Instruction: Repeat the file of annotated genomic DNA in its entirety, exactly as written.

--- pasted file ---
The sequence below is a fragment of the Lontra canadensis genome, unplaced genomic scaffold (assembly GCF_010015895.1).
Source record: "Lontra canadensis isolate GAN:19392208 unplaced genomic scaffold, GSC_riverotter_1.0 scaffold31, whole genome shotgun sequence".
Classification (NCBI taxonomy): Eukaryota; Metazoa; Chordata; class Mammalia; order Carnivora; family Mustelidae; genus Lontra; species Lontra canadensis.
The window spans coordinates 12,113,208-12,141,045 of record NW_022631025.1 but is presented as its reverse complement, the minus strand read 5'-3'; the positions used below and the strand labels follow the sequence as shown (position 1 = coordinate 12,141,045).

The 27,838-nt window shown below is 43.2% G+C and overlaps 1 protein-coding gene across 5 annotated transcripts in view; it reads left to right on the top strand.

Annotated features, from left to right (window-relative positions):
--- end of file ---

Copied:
The sequence below is a fragment of the Lontra canadensis genome, unplaced genomic scaffold (assembly GCF_010015895.1).
Source record: "Lontra canadensis isolate GAN:19392208 unplaced genomic scaffold, GSC_riverotter_1.0 scaffold31, whole genome shotgun sequence".
Classification (NCBI taxonomy): Eukaryota; Metazoa; Chordata; class Mammalia; order Carnivora; family Mustelidae; genus Lontra; species Lontra canadensis.
The window spans coordinates 12,113,208-12,141,045 of record NW_022631025.1 but is presented as its reverse complement, the minus strand read 5'-3'; the positions used below and the strand labels follow the sequence as shown (position 1 = coordinate 12,141,045).

The 27,838-nt window shown below is 43.2% G+C and overlaps 1 protein-coding gene across 5 annotated transcripts in view; it reads left to right on the top strand.

Annotated features, from left to right (window-relative positions):